‘The People Before the Park’: Fighting the power, in 1856 New York

Billy Eugene Jones, left, and W. Tré Davis co-star in "The People Before the Park," which is at Premiere Stages at Kean University in Union through Sept. 20.

Billy Eugene Jones, left, and W. Tré Davis co-star in “The People Before the Park,” which is at Premiere Stages at Kean University in Union through Sept. 20.

The name of the place was Seneca Village. And chances are you have been there, even if you have never heard of it. That’s because Seneca Village was located in what is now New York’s Central Park. And in the middle of the 19th century, its residents — mostly African-Americans — were asked or, in some cases, forced to move away, to make way for the future.

“The People Before the Park,” a new drama (written by Keith Josef Adkins) that is at Premiere Stages at Kean University in Union through Sept. 20 (for information, visit kean.edu/premierestages), focuses on the story of one resister, an oysterman named Stephen Van Cleef (played by Billy Eugene Jones). Stephen seems stubborn and willful at first, so that you think he’s fighting out of habit; you don’t learn his real reason for wanting to stay until later, and when you do, the play immediately becomes more poignant. Jones gives a memorable portrayal of a complex man: hard-working but irreverent, fiercely protective of those he loves yet prone to angry outbursts. As brutish as he can be, he sings sweetly, to himself, when he’s working alone. Anytime he’s onstage, your attention immediately goes to him.

He’s got no real allies in his fight against the system. His son Jonas (W. Tré Davis) is a talented artist who yearns to get away from the run-down neighborhood, perhaps with Bridget (Bridget Gabbe), who hails from the Irish part of Seneca Village, and has family problems of her own. Stephen’s friends Marion (Shane Taylor) and Phoebe (Michelle Wilson), who are sensible but also self-righteous, urge him to stop rocking the boat. Policeman Mathius, a German immigrant, seems friendly enough at first, but does he have an ulterior motive?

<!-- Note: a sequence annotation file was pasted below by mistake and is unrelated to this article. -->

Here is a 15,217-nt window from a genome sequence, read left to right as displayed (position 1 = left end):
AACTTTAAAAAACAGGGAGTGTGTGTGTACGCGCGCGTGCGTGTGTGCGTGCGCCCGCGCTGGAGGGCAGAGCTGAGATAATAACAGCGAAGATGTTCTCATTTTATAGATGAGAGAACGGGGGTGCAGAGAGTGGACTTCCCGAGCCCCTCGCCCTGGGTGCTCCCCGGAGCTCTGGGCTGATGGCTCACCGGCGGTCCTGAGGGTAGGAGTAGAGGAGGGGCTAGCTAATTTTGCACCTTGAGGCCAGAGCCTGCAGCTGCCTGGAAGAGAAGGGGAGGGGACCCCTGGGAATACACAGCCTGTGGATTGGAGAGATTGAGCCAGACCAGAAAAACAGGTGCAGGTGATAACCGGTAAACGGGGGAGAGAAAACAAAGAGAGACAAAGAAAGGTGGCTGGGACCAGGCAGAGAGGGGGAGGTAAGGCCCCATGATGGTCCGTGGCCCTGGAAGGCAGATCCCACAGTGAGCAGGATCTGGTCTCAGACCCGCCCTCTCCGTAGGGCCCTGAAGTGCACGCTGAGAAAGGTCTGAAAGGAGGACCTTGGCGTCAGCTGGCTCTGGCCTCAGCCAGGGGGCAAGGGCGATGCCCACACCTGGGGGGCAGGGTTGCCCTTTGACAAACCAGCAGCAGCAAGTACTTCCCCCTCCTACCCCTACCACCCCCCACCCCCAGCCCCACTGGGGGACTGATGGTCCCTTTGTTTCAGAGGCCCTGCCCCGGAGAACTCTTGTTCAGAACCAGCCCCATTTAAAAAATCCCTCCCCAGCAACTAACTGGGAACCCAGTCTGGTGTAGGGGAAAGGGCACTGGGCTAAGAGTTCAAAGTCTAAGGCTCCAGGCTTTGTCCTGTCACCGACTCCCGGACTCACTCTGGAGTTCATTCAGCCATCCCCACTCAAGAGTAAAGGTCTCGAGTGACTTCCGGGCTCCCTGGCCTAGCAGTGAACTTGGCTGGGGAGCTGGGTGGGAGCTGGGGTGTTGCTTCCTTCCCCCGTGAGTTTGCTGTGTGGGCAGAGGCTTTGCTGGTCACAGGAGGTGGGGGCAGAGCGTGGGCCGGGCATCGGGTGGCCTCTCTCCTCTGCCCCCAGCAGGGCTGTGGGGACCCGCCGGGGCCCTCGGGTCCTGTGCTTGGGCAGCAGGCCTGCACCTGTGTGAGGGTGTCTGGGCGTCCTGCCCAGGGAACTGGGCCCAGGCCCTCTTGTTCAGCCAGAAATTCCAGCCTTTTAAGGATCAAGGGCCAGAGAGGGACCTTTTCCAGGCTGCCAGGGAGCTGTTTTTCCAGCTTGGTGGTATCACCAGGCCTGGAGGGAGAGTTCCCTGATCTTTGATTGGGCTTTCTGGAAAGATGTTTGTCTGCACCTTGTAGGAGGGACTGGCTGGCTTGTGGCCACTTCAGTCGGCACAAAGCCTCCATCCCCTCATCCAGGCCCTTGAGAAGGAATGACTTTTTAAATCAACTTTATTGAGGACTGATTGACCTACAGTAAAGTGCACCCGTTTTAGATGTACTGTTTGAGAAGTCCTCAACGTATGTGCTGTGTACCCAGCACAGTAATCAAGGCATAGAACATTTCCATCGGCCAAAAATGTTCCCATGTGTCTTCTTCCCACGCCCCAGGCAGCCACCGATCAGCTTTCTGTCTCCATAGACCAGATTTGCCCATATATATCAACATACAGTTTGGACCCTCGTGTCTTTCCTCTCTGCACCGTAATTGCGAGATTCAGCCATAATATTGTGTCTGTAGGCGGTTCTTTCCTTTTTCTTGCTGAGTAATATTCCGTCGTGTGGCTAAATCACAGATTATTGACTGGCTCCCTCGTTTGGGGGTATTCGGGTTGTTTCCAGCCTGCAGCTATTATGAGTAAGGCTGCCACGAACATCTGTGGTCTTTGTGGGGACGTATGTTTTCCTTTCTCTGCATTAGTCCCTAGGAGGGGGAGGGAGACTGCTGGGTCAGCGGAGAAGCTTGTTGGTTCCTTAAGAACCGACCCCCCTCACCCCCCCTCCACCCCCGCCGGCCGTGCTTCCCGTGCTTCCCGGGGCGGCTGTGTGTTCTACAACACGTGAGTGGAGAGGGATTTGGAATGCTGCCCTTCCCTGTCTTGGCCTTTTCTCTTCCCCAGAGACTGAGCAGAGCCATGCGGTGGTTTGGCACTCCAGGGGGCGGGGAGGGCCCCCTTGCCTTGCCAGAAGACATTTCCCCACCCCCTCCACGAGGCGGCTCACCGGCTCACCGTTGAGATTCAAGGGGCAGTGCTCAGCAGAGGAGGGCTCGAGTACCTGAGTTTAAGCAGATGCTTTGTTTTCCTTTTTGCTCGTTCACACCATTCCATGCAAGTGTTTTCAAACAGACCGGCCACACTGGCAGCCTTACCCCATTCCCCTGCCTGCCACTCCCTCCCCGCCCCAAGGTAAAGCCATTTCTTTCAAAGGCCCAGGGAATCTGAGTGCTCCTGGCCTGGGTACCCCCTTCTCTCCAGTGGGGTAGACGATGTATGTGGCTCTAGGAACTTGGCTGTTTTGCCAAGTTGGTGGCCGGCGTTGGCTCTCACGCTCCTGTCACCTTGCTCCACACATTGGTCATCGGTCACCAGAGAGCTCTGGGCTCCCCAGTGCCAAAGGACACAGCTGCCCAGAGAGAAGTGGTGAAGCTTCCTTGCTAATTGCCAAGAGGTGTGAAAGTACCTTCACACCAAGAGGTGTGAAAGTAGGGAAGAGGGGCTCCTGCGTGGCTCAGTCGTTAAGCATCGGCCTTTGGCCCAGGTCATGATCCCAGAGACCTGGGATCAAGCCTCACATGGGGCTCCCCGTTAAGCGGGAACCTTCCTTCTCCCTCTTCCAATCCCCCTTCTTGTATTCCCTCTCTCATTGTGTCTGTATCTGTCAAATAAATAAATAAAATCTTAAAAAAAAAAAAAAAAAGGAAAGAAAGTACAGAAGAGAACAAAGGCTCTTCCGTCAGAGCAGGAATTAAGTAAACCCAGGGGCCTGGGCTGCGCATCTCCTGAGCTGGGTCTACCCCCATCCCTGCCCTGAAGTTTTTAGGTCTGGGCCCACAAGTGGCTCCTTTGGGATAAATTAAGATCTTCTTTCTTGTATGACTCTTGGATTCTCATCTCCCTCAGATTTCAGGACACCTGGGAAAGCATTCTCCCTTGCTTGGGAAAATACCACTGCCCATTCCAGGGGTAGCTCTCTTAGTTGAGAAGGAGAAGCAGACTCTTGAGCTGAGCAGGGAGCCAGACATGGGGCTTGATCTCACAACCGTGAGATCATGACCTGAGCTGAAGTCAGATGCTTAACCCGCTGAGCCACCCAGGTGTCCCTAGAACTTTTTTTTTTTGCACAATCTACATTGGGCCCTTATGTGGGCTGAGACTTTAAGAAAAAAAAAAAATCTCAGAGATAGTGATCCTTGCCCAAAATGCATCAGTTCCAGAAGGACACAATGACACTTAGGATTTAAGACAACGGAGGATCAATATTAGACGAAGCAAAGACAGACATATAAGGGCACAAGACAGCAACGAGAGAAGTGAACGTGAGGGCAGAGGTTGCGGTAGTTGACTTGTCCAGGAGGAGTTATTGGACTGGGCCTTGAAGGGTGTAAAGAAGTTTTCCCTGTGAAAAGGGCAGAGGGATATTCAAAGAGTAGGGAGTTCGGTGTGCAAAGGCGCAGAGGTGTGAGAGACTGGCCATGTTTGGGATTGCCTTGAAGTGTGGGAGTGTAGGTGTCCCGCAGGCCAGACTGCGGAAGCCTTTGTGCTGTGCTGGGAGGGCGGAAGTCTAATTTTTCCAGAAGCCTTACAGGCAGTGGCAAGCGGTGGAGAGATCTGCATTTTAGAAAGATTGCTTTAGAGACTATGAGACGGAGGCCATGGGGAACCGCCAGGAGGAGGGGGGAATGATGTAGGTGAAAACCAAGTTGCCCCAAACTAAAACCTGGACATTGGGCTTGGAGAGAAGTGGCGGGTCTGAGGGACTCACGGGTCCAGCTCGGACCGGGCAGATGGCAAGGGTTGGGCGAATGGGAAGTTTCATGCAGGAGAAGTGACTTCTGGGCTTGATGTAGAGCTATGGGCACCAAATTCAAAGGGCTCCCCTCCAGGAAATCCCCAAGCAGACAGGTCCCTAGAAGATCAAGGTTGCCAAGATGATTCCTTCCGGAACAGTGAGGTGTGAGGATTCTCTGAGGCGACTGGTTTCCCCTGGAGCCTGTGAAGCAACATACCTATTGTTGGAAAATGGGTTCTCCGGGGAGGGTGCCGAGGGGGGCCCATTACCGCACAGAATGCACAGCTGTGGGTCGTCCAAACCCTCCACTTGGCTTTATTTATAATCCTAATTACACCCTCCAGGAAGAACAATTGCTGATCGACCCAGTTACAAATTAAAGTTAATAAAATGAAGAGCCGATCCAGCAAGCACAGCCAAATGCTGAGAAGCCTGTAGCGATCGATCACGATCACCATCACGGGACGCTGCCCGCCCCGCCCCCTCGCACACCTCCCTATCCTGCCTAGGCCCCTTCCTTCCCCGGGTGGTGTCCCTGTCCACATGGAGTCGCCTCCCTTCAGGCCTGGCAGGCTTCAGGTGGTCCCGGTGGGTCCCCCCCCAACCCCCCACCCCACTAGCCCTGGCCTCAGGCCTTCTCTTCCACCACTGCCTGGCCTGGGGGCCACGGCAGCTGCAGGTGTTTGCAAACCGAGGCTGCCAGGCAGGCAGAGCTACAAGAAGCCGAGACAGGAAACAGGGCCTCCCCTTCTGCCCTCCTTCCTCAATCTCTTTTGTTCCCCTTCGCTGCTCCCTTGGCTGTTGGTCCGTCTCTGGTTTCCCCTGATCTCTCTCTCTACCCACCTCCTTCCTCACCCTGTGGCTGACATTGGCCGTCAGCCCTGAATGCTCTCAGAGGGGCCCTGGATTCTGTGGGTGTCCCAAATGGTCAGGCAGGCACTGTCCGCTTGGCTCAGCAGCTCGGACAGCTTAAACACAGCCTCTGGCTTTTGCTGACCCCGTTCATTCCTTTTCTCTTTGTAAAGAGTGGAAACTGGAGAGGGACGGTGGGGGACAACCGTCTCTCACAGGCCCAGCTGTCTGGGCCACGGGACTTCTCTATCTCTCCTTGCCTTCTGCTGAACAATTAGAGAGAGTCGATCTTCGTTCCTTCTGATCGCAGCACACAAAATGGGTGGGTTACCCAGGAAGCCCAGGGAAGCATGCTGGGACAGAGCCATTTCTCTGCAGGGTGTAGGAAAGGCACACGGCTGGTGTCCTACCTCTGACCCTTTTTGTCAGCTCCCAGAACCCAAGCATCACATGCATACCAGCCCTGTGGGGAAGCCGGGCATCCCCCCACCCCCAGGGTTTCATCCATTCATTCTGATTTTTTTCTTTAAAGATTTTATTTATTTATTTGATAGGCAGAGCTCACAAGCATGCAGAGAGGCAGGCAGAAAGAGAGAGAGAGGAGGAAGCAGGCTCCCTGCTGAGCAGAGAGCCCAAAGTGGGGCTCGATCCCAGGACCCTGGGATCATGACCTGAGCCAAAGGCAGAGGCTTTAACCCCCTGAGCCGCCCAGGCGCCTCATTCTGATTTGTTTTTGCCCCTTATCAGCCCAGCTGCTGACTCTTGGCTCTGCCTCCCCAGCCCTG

Adkins — who got this play produced by beating out more than 400 other submissions in the 2015 Premiere Stages Play Festival — resists the urge to be preachy about the injustices in Stephen’s story; he just lets the action unfold. And he gives the secondary characters complexities of their own. The priggish Phoebe can be tender; the sweet Bridget, reckless.

Director John J. Wooten does a good job of underscoring Stephen’s physical prowess; he’s always lugging something around, or working on his house, and in the scenes of physical confrontation, he’s truly imposing. Scenic designer Patrick Rizzotti creates an appropriate rustic setting, with tree stumps, an old, beat-up rocking chair and a wood cabin that’s weathered but sturdy, just like Stephen. Birds chirps can occasionally be heard, reminding us that even though the action takes place in the middle of a bustling city, Seneca Village has a quasi-rural charm of its own.

Though “The People Before the Park” is set in 1856, you won’t have to work hard to find parallels to the politics of today. Seneca Village residents are being forced to sell their homes for little money, and won’t get any benefit from the creation of Central Park; the rich, meanwhile, only stand to get richer, and will do anything, however inhuman, to make that happen. (Eerily, some of the play’s themes echo similar themes in Premiere Stages’ last play, “By the Water,” which was about a family trying to decide if they should stay in their close-to-the-ocean home, or move, after Hurricane Sandy.)

Yet “The People in the Park” is not really a political play. It’s a portrait of a man who’s trying to do his best, but finding that society at large is indifferent to him, at best, menacing at worst. A man who, despite his flaws, really deserves better.

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